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‘People are seeing the need’: Demand for fostering animals increases in B.C.

Animals of all shapes and sizes are fostered, including birds, rabbits, and horses

An increasing number of animals have been given up to the BC SPCA this year, according to Lindsay Baker, senior manager of volunteer resources.

This increase has led to a surge in the need for people to foster animals, Baker said.

“People are seeing the need in the communities for fostering and recognizing that any animal can benefit from being in a home rather than a shelter environment.”

According to Baker, many myths stop people from caring for an animal.

“People sometimes think that it might be expensive for them. But they might not realize that the BC SPCA provides all our foster volunteers with supplies, support, and food,” Baker said.

The SPCA also offers medical care for fostered animals upon request, according to Baker.

Scientific research proves fostering animals benefits both pets and humans, creating pride and purpose, according to Baker.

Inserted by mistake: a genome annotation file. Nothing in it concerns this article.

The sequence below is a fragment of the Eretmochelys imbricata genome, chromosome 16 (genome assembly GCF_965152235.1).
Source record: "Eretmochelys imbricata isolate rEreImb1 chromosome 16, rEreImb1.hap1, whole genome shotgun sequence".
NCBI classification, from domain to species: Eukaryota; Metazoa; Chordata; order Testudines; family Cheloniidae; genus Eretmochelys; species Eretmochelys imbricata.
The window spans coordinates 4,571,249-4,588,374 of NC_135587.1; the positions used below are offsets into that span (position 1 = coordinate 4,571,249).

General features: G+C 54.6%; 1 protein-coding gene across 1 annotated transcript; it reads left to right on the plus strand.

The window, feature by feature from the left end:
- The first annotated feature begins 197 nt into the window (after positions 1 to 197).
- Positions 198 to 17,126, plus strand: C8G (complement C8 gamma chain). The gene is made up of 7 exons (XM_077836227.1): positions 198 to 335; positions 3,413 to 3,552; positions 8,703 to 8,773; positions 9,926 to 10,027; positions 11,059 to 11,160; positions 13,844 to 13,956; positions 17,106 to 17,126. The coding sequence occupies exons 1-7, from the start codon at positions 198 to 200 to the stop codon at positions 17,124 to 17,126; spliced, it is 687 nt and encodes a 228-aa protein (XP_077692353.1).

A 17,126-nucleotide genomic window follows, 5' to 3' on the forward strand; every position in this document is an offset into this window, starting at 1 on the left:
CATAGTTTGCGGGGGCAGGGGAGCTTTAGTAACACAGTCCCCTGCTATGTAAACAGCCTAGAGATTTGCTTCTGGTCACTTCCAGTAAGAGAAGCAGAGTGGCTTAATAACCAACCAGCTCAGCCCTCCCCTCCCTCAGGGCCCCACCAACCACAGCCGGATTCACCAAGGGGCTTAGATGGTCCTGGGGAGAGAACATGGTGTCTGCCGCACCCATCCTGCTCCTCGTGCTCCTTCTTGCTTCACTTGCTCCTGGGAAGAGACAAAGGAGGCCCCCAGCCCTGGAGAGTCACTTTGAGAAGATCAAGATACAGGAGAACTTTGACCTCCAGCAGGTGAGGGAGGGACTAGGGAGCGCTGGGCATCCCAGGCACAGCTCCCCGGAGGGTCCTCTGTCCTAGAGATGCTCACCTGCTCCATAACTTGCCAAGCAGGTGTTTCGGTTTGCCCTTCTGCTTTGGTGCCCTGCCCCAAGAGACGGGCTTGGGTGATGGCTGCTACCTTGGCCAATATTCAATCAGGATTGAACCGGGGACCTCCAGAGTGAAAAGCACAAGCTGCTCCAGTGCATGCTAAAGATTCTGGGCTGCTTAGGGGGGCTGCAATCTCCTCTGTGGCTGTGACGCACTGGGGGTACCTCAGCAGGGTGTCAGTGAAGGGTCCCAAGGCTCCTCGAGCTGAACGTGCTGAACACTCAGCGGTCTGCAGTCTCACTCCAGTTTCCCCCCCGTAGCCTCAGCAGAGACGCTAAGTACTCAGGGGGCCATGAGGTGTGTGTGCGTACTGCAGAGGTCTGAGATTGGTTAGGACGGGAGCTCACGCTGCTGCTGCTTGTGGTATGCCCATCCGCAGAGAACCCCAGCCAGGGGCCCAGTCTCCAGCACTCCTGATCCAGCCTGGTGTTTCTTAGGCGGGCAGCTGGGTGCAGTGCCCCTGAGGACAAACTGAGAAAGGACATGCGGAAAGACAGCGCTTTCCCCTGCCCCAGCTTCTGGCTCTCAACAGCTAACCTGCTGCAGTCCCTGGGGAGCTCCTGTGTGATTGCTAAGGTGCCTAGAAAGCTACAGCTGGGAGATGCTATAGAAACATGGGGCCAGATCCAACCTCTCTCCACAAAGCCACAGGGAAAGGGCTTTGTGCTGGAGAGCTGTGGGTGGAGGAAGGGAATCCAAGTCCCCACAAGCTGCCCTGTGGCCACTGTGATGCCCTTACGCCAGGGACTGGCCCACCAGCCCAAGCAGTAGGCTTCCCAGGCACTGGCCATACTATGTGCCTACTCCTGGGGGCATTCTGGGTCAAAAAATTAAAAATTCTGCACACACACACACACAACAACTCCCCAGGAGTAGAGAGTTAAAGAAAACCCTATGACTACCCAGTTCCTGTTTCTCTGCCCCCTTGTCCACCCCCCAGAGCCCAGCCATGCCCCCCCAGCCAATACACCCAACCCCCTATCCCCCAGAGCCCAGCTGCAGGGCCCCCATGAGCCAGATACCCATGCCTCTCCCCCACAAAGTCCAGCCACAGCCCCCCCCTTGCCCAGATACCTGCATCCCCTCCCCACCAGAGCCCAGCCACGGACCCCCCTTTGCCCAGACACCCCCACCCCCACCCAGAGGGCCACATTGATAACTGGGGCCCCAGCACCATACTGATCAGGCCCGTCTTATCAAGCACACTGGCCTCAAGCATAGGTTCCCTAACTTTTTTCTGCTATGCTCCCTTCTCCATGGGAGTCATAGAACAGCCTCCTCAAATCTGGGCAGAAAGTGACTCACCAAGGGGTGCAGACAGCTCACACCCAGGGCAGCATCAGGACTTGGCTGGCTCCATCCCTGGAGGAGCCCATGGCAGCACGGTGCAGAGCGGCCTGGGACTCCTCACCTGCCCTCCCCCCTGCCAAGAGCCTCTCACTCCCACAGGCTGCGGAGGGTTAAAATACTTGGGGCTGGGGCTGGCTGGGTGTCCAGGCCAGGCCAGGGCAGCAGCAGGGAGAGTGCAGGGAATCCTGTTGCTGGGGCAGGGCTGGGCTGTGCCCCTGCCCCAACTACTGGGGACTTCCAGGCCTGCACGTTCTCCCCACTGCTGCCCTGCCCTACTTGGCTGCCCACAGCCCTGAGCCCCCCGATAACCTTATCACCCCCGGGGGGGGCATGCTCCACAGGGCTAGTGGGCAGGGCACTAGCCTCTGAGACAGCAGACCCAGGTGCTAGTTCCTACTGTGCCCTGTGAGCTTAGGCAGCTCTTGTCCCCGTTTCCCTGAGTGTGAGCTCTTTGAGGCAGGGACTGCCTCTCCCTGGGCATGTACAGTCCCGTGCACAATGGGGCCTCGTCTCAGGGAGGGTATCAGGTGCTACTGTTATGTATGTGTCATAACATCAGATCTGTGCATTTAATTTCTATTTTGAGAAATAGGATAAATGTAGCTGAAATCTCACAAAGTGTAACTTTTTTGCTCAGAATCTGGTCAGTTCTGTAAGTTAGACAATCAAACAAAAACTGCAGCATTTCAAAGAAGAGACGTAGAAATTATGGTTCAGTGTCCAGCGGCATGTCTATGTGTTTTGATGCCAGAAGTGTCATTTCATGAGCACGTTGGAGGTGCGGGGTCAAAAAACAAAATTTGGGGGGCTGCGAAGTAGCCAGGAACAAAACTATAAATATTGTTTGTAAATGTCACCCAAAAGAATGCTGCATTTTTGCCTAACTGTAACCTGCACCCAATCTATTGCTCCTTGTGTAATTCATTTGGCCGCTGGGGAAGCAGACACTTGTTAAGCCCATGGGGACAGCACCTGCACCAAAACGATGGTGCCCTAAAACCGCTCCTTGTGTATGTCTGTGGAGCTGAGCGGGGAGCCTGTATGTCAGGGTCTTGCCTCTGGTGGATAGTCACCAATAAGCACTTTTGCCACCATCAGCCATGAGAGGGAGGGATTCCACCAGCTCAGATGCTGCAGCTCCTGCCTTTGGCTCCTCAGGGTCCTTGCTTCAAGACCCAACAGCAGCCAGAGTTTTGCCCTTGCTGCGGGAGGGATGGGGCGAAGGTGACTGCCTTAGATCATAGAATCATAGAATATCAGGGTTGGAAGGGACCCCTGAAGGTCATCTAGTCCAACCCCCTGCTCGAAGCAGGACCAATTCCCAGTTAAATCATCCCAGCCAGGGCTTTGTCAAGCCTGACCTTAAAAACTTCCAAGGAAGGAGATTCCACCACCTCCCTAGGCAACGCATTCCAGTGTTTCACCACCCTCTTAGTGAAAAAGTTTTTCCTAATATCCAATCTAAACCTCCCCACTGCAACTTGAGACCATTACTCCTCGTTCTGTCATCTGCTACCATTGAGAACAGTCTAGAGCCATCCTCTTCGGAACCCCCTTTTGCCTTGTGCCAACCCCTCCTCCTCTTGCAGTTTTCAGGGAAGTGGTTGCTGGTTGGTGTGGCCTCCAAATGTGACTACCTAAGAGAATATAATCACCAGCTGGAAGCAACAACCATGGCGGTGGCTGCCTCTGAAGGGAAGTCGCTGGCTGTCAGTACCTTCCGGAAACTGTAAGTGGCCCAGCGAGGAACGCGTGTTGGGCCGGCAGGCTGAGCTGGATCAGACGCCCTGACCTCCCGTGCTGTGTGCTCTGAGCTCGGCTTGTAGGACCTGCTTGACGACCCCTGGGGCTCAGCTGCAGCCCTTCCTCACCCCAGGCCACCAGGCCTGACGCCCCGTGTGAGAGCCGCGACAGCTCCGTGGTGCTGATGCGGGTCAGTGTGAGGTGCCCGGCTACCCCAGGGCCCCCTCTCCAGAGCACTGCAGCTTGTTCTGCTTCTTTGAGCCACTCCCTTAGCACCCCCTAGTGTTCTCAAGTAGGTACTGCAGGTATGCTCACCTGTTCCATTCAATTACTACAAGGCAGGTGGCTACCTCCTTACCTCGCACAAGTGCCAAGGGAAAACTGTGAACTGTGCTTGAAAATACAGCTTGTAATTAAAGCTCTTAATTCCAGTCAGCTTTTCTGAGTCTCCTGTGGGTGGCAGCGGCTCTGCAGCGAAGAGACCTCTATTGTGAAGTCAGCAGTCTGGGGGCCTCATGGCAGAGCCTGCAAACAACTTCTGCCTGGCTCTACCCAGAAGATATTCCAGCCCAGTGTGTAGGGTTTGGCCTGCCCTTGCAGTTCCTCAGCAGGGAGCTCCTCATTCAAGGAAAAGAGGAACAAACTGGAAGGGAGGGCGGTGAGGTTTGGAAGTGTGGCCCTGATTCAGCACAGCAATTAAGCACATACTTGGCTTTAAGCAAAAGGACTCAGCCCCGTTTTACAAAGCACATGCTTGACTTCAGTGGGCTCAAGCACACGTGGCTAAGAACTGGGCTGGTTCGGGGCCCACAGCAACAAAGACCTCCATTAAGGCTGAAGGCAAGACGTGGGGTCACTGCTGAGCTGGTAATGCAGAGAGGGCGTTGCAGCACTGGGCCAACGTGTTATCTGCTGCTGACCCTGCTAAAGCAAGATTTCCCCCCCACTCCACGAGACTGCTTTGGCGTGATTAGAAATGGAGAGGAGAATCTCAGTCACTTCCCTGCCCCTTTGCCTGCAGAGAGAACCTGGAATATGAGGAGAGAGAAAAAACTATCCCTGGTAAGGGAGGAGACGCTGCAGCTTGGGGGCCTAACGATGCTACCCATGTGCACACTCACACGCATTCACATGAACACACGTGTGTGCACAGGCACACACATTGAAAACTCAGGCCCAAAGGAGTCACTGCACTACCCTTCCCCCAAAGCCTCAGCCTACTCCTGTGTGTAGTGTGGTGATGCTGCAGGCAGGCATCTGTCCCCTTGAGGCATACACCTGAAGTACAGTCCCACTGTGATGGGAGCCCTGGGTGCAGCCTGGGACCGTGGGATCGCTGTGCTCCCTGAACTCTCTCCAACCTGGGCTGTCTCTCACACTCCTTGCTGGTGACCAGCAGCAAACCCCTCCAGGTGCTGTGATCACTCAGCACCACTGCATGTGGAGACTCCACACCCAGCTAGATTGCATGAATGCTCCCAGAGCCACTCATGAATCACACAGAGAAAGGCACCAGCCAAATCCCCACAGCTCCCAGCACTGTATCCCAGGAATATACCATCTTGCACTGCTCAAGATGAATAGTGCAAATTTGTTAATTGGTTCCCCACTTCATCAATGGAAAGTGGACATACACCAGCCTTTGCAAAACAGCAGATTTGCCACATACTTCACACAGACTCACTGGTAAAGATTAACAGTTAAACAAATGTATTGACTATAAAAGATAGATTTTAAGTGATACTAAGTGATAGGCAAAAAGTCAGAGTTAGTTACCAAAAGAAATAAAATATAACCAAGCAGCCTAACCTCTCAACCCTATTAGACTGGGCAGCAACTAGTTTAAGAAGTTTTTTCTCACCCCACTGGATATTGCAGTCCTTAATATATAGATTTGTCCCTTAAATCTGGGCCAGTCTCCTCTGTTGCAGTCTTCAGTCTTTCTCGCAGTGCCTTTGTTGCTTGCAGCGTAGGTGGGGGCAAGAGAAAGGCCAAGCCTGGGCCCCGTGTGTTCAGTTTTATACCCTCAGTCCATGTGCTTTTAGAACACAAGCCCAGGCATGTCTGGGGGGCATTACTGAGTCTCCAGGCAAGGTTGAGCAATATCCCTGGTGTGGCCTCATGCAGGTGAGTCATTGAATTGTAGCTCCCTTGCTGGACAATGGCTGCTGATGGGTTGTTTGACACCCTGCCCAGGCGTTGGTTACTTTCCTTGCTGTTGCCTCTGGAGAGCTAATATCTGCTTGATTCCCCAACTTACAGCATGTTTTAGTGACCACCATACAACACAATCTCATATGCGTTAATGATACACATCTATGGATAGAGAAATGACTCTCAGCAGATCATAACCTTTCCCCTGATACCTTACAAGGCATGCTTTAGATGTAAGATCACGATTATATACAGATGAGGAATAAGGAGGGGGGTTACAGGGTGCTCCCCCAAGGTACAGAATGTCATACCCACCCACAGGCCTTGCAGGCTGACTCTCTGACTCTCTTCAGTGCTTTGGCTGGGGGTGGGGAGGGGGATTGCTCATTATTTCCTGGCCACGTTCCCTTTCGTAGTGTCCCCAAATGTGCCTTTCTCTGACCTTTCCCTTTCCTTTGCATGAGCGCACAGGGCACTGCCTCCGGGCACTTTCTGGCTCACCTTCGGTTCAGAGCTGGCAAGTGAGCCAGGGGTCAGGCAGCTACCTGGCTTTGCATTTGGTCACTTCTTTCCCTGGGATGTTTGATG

“We form bonds with the animals,” said Baker. “It helps when it’s time to send them off to be adopted.”

A person can do multiple types of fostering, and all can help the animal and owner.

“For example, during the wildfire situation, we had people that needed to evacuate, and they needed a safe, temporary loving home for their animals.”

The advantages of being in a home versus being in a shelter can be numerous, said Baker, and allows the animal to socialize better.

Animals of all shapes and sizes are fostered, including birds, rabbits, and horses, according to Baker.

“It’s heartwarming that so many people care so deeply about animals and are willing to open their homes to, you know, animals in need.”

There is a risk of getting attached to the animal you are fostering, and it can be challenging to let go of that bond.

The good news is you can adopt the pet if you want, said Baker.

“I adopted a dog named Phil. I had been fostering him for four weeks. And then he became available for adoption. And I applied to be his adopter, and I was selected.”

Anyone can foster, said Baker, but they must be at least 19 years of age and be able to transport the animal if they need care.

“Fostering improves health outcomes for people as well and to, you know, reduces isolation and enhances those feelings of connection as well.”

If you have no experience with animals, don’t let that stop you said Baker.

“Just bring the desire and willingness to help. We will provide support training, resources and supplies.”

About the Author: Thomas Eley

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